California on Aug. 25 became the first state to require that all smartphones sold there come pre-equipped with theft deterrent technology.
A U.S. senator said Aug. 25 that cell phone conversations on commercial airline flights should be banned to preserve the "last vestige of quiet in our busy skies," but text messages should be permitted.
Wireless carriers and some IP-based application providers must provide their users with a text-to-911 capability by the end of the year, the Federal Communications Commission has ruled.
The California State Assembly has passed a bill requiring smartphone manufacturers to install theft-resistant systems that can remotely disable a lost or stolen device. If the bill is signed by Gov. Jerry Brown, it will be the second in the nation—after Minnesota—requiring so-called "kill switch" software on smart phones. The Minnesota law was enacted in May.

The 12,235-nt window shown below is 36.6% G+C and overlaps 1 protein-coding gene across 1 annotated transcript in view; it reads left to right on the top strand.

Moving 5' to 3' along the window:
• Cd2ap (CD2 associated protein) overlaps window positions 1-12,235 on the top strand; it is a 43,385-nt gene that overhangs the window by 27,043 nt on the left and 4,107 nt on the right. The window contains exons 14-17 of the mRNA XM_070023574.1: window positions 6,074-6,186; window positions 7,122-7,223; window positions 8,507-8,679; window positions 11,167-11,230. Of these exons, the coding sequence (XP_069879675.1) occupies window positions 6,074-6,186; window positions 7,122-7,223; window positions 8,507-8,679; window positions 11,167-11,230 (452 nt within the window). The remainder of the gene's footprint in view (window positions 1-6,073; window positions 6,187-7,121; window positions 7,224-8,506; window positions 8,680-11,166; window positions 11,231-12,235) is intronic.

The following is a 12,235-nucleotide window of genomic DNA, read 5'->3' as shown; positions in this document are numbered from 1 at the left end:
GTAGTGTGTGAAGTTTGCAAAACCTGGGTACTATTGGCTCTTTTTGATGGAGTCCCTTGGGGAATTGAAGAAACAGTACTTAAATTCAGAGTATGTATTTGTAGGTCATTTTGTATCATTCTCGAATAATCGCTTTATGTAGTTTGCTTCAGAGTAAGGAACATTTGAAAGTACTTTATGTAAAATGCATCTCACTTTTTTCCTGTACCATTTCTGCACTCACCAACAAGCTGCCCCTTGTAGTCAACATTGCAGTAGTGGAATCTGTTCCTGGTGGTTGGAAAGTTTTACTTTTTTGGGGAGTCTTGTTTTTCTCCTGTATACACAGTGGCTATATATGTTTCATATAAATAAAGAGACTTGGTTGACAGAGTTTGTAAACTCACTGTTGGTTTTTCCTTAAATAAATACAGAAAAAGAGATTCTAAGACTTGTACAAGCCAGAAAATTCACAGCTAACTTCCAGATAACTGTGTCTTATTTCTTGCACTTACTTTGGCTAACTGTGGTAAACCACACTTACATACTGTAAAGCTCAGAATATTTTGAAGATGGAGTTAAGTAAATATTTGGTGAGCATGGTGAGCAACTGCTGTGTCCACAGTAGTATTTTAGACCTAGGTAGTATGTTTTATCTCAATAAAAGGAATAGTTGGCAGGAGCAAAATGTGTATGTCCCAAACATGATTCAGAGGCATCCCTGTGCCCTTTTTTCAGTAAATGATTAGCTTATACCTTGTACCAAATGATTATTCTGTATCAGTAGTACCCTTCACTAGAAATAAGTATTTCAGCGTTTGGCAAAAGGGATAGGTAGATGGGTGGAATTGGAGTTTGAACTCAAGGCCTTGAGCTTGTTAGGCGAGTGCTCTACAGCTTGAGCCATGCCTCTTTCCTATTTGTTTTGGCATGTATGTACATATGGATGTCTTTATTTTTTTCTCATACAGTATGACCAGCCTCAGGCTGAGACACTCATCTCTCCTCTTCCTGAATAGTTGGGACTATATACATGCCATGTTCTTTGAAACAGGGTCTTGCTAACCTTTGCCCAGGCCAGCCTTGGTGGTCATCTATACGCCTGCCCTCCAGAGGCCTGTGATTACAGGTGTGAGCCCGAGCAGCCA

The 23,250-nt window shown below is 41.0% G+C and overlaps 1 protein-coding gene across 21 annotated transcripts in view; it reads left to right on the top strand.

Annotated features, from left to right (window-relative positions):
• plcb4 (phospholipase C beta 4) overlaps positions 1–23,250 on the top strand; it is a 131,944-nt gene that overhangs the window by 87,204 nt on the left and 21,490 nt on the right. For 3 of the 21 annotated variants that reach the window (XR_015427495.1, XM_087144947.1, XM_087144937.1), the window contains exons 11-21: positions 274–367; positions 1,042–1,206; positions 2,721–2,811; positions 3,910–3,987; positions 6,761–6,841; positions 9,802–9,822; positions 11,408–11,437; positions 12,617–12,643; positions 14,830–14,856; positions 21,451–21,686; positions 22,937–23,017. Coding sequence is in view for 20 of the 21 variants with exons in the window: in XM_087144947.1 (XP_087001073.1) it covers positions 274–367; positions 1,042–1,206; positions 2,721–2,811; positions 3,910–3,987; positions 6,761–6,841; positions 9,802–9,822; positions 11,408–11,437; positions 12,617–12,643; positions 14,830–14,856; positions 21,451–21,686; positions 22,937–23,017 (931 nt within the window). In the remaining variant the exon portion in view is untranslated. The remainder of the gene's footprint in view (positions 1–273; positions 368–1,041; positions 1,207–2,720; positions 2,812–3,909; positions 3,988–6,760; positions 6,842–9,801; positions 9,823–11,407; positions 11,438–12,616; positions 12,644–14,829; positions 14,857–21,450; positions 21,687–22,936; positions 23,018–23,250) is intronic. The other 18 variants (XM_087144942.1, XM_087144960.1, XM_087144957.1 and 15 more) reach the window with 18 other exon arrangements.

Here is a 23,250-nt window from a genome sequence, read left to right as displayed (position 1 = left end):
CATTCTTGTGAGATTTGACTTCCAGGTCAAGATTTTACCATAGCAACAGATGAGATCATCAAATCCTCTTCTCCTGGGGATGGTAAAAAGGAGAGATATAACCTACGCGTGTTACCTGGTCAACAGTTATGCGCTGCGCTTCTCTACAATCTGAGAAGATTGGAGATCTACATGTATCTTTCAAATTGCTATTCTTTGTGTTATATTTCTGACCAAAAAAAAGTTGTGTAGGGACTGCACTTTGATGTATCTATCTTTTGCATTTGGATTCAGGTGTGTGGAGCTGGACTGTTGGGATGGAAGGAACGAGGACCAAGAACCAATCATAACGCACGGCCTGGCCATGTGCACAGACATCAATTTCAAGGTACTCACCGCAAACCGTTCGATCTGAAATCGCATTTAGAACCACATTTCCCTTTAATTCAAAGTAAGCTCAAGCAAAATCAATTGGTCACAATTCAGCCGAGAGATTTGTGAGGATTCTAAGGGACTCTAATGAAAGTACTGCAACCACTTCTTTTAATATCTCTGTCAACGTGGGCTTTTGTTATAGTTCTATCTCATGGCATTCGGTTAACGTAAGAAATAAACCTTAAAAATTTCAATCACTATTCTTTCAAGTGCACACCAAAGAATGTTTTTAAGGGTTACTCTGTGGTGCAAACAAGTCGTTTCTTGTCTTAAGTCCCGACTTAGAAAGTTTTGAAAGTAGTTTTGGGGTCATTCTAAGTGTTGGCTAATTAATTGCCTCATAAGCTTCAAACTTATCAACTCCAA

Federal authorities on Aug. 12 indicted 20 members of a Minnesota-based crime organization for trafficking thousands of stolen and fraudulently obtained smartphones and tablets worth millions of dollars across the United States and internationally.
Known as Capability Set 13, or CS 13, the toolkit "combines data radios, mission command capabilities and handheld devices networked across waveforms and mobile satellite communications systems to transmit voice, data and video for enhanced situational awareness."
Several countries are actively engaged in helping telecommunications providers research and develop Fifth Generation, or 5G, mobile communications technology, but the United States may have the competitive edge over the next decade, a new report finds.
Through cramming, customers are charged for goods and services provided by third-party merchants. Sometimes these are legitimate add-on third party charges such as charitable contributions. However, a new Federatl Trade Commission report notes that other charges may be added illegally by scammers.
The "Unlocking Consumer Choice and Wireless Competition Act" (S. 517) reverses an October 2012 decision by the Library of Congress's Copyright Office that said unlocking cellphones without the carrier's permission is prohibited under 1998 Digital Millennium Copyright Act.
The Senate passed a bill July 15 that would let consumers unlock their cellphones instead of buying new ones when they switch providers.